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Veteran Conservative MP Jason Kenney, one of the party's most vocal critics of same-sex marriage, has questioned the "social benefit" of homosexuals marrying because they can't naturally have children.

Mr. Kenney, the party's deputy house leader, said yesterday that a "potentially procreative relationship" is the societal "model."

". . . I think most Canadians recognize that there's something about the complementarity of the sexes, a man and a woman together which creates a setting for, an ideal setting for the regeneration of society, and there's a social interest in that," Mr. Kenney told CTV's Question Period.

". . . It's nice that people will love for each other, care for each other and live together, but frankly I'm not quite sure where the social benefit is in that as clearly as it is in a procreative, potentially procreative relationship which creates a model in society for continuing society into future generations."

The NDP's Bill Siksay, an openly gay MP who was part of the CTV panel, challenged Mr. Kenney's remarks: "Marriage isn't just about procreation, it's about a loving relationship between two people. . . . I hope that Mr. Kenney isn't suggesting that people who choose not to procreate, or who can't procreate, have any less than a valid marriage than other Canadians."

Last week, Mr. Kenney touched off a firestorm when he talked about two court cases that found that homosexuals were not being discriminated against because there was no law saying they couldn't marry, provided they married someone of the opposite sex.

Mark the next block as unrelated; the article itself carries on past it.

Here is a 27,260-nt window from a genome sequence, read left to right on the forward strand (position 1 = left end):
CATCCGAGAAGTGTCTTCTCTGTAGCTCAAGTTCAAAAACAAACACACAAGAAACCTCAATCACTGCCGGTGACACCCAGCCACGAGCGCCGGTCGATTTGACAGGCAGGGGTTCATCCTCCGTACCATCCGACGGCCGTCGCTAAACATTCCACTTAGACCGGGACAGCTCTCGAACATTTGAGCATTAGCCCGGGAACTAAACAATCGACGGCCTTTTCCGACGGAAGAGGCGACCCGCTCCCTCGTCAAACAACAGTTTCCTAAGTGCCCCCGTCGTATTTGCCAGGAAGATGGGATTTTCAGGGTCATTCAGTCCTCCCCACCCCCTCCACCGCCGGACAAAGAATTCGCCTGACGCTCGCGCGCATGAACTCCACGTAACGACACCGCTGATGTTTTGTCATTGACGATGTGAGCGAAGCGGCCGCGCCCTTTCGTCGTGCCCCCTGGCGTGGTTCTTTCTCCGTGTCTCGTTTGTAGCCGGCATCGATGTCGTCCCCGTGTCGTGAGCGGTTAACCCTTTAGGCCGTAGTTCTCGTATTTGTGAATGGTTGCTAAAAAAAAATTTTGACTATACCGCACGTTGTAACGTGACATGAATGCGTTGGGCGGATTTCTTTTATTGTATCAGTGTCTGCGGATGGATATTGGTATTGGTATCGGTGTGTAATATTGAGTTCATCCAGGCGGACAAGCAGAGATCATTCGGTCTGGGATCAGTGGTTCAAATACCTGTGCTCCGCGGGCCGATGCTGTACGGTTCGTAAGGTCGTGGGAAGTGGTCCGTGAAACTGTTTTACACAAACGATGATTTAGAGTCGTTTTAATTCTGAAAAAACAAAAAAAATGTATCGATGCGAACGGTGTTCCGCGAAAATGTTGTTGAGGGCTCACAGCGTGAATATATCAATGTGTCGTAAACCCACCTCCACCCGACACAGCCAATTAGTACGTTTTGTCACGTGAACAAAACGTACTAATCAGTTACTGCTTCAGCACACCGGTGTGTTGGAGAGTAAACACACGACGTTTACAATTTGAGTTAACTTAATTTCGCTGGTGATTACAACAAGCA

This was followed by reports that Conservative Leader Stephen Harper's office was to vet MPs' speeches to ensure the debate remained respectful. Later in the week, however, Mr. Harper found himself in hot water with anti-racism groups for trying to score political points with the Holocaust while attempting to illustrate that the Liberals do not hold a monopoly on the protection of minority rights.

"Let us not forget, it is the Liberal party that said 'None is too many,' when it came to Jews fleeing from Hitler," he said in his speech to the Commons.

Some Conservative MPs have said privately that they are trying to move their members away from the same-sex issue to concentrate on the party's strengths, such as fiscal and economic issues.

But Tory Senator Marjory LeBreton, who came from the Progressive Conservative wing of the party and is considered a moderate, says she is "not uncomfortable" with her leader's position on same-sex marriage. She would not say how she will vote in the Senate on the legislation.

"I'm not uncomfortable with the position that Mr. Harper's taken," she said. "You'll have people like [Conservative]Jason Kenney or Tom Wappel on the Liberal side that will express their own views. I'm not troubled by that."

Mr. Wappel, a Liberal backbencher from Scarborough, Ont., is strongly opposed to legislation redefining marriage to include same-sex couples.

Ms. LeBreton said it's "an issue that I don't care about one way or the other.

"I think we should be dealing with things that are far more important than same-sex marriage."

She said she listened to Mr. Harper's speech in the House of Commons last week and was not taken aback by his references to minority rights, Jews and Hitler. "He was just simply citing the human-rights record and that the Liberals don't need to give anyone any lessons on human rights. I guess you're not allowed to bring any Liberal skeletons out of the closet," she said.

"Well, it happens to be a historical fact and Mackenzie King wrote in his own diaries some very complimentary things about Adolf Hitler. So that's part of history."